Rock music, as director Wim Wenders once joked in an interview, offered to him and other Germans of his generation the “only alternative to Beethoven.” There is likely as much truth as hyperbole in the statement; considering the role that journeys and far-flung destinations play in his films, it seems safe to presume that Wenders is familiar with a burning desire to get away from all things German (for which Beethoven was only synecdoche). Jukeboxes like the ones so often found in his movies introduced him to the original American rock and rollers and to melomania. To young ears in the sixties, rock was still an egalitarian, largely Anglo-American sound. It promised to whisk the listener away to some different place through the power of what has long been the music lover’s motto: You have got to hear this. Wenders began rock’s crucial decade as a teenage schoolboy but ended it as a filmmaker.
As is often the case, Wenders’ formative mania is at its most pronounced in his earliest works: in the all-consuming musical obsessions of short films such as Alabama (2000 Light Years) and 3 American LP’s (both 1969); in his 1970 debut feature, Summer in the City, which he later described as an attempt to put his musical “top ten on the screen.” And from the beginning, rock’s underlying yearnings have attached themselves to the other major preoccupation of Wenders’ career: the road. In his classic films, one finds near-devotional moments in which the music takes over a scene and time slows down: a café jukebox playing Canned Heat’s “On the Road Again” in Alice in the Cities (1974); every time Bruno puts a record on his portable player in Kings of the Road (1976); the show by Nick Cave and the Bad Seeds that sets the scene for an angel’s long-awaited meeting with a circus acrobat in Wings of Desire (1987); a dark, smoke-filled concert by Crime & the City Solution at a West Berlin rock club in the same film.
One gets to know Wenders’ musical tastes extremely well by going through the seventies and eighties filmography that built his reputation: his love of the Kinks, the masters of wit from London’s Muswell Hill; his affinity for prepunks and postpunks, more than for the phenomenon of punk itself; that inclination toward lonesome truck-stop, border, and road sounds exemplified by Ry Cooder’s score for Paris, Texas (1984). His generation—not his fellow Germans but his fellow filmmakers, the ones who started at the post–New Wave end of the sixties—was the first to take electric-guitar music as seriously as they took themselves. But crucially, Wenders never adopted the swagger of rock and roll in his own filmmaking; the use of music in his movies is more contemplative and patient than frenetic. What it replicates, more than anything else, is the experience of listening. (This, after all, is the most important power given to the angels of Wings of Desire: they can hear the poetry and music of our thoughts.)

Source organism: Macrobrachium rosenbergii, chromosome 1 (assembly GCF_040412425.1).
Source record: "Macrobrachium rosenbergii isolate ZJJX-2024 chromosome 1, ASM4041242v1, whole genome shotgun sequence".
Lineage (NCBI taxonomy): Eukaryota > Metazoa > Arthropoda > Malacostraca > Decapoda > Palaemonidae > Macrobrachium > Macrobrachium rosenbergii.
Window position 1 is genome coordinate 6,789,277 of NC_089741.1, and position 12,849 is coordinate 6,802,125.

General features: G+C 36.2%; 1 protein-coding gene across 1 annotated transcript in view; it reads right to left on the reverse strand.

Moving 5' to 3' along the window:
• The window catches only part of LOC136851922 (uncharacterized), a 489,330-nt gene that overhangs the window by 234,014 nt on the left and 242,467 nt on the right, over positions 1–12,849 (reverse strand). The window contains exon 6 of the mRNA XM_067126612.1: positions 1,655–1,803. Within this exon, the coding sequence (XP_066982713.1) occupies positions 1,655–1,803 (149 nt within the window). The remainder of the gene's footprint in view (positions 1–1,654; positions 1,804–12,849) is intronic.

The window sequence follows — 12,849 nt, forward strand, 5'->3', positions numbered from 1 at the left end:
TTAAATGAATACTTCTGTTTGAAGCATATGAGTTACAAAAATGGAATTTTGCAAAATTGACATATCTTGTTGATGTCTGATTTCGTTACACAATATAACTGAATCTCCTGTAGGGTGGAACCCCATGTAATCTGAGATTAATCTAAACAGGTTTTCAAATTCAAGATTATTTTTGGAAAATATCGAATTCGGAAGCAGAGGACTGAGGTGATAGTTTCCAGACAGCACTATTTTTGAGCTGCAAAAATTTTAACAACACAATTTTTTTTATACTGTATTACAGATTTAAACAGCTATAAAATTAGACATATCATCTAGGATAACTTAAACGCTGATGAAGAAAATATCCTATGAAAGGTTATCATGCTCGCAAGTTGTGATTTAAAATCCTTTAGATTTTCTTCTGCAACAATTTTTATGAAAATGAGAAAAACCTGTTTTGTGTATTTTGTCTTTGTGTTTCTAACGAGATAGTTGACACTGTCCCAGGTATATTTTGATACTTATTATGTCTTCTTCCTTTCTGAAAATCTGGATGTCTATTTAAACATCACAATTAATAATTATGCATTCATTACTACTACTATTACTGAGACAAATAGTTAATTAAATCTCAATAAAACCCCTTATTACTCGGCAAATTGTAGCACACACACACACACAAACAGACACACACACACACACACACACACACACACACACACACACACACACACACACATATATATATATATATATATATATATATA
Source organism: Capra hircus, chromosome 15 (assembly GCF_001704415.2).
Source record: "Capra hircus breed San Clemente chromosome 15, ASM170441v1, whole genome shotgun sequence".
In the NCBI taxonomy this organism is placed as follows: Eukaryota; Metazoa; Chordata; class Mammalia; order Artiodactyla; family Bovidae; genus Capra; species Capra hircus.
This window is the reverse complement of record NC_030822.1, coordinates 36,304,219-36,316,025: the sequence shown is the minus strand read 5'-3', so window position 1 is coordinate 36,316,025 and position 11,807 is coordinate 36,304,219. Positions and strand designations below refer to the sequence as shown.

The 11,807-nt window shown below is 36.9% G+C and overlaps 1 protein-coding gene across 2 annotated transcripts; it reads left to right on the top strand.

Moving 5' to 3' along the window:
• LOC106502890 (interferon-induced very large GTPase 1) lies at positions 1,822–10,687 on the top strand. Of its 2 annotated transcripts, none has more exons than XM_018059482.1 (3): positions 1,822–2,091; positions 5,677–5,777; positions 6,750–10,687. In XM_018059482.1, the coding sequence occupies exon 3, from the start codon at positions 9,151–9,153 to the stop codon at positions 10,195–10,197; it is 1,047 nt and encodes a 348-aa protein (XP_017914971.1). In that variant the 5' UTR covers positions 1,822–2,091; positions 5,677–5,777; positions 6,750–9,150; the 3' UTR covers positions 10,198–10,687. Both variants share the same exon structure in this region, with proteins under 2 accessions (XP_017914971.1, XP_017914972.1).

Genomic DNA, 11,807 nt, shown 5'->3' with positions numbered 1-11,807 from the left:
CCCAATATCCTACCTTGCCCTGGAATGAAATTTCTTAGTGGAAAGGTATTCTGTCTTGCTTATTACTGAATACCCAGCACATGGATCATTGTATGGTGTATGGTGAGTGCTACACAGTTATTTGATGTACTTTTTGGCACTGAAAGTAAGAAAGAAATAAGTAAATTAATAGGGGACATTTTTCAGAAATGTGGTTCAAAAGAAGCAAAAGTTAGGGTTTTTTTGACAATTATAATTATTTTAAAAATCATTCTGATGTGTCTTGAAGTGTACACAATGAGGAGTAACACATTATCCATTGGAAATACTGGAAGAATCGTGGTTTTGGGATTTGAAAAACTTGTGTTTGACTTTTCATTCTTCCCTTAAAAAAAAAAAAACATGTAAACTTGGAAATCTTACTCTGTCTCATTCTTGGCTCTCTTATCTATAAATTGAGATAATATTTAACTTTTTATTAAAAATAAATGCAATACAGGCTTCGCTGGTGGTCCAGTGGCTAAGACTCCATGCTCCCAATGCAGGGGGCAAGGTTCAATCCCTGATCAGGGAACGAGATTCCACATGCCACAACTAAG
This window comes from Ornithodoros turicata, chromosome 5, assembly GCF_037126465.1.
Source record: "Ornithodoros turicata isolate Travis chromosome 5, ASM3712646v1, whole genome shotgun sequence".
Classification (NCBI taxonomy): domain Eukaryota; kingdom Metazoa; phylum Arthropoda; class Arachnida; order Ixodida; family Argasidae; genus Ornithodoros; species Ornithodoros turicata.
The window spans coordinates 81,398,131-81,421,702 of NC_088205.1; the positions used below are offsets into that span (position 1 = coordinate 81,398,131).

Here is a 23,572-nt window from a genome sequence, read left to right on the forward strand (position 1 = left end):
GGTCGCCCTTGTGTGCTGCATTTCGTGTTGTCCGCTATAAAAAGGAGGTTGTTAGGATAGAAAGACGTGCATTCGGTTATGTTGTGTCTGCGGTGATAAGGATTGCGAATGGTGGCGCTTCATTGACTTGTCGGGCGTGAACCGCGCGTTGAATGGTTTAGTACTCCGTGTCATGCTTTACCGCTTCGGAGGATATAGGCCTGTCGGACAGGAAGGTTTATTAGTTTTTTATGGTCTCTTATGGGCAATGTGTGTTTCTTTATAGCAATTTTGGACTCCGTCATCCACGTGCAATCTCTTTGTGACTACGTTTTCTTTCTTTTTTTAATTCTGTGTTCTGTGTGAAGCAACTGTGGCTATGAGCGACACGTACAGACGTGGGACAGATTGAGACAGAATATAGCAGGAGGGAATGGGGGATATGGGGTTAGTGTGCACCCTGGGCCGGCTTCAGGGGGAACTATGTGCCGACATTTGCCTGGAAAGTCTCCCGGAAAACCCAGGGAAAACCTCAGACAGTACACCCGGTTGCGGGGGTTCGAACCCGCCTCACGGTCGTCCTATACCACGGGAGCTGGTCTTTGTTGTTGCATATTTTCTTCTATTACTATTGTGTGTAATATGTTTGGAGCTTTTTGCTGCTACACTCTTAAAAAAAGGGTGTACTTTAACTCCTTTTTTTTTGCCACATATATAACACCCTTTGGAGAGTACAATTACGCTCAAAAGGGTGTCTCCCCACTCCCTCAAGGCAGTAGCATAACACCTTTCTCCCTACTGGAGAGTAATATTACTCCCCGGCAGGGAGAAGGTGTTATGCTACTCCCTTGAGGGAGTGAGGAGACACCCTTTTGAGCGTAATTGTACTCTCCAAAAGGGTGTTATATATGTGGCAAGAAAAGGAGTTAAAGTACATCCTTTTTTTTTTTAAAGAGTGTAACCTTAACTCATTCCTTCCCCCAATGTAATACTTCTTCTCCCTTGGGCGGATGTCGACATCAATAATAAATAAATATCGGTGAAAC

It speaks to the goodwill that Wenders had accumulated by the time he began soliciting songs for his dream project, Until the End of the World, around 1990, that he not only got so many of his favorite musicians to agree to participate (leaving him, initially, with more material than he knew what to do with) but that they also all seem to have taken the collaboration very seriously. An unbelievable number of great songs were recorded for the film. A few would become famous, such as U2’s “Until the End of the World,” which ended up on their album Achtung Baby, and Jane Siberry’s lovely “Calling All Angels,” which has become the Canadian singer-songwriter’s signature tune. Others remain fan favorites, including R.E.M.’s “Fretless,” Depeche Mode’s “Death’s Door,” and Talking Heads’ flexuous “Sax and Violins,” the band’s final release, which choreographs our introduction to the character Claire Tourneur and the strange near-future world of 1999.
“One can’t help but wonder how much of the eventual reappraisal of the movie came by way of those who discovered it through the music.”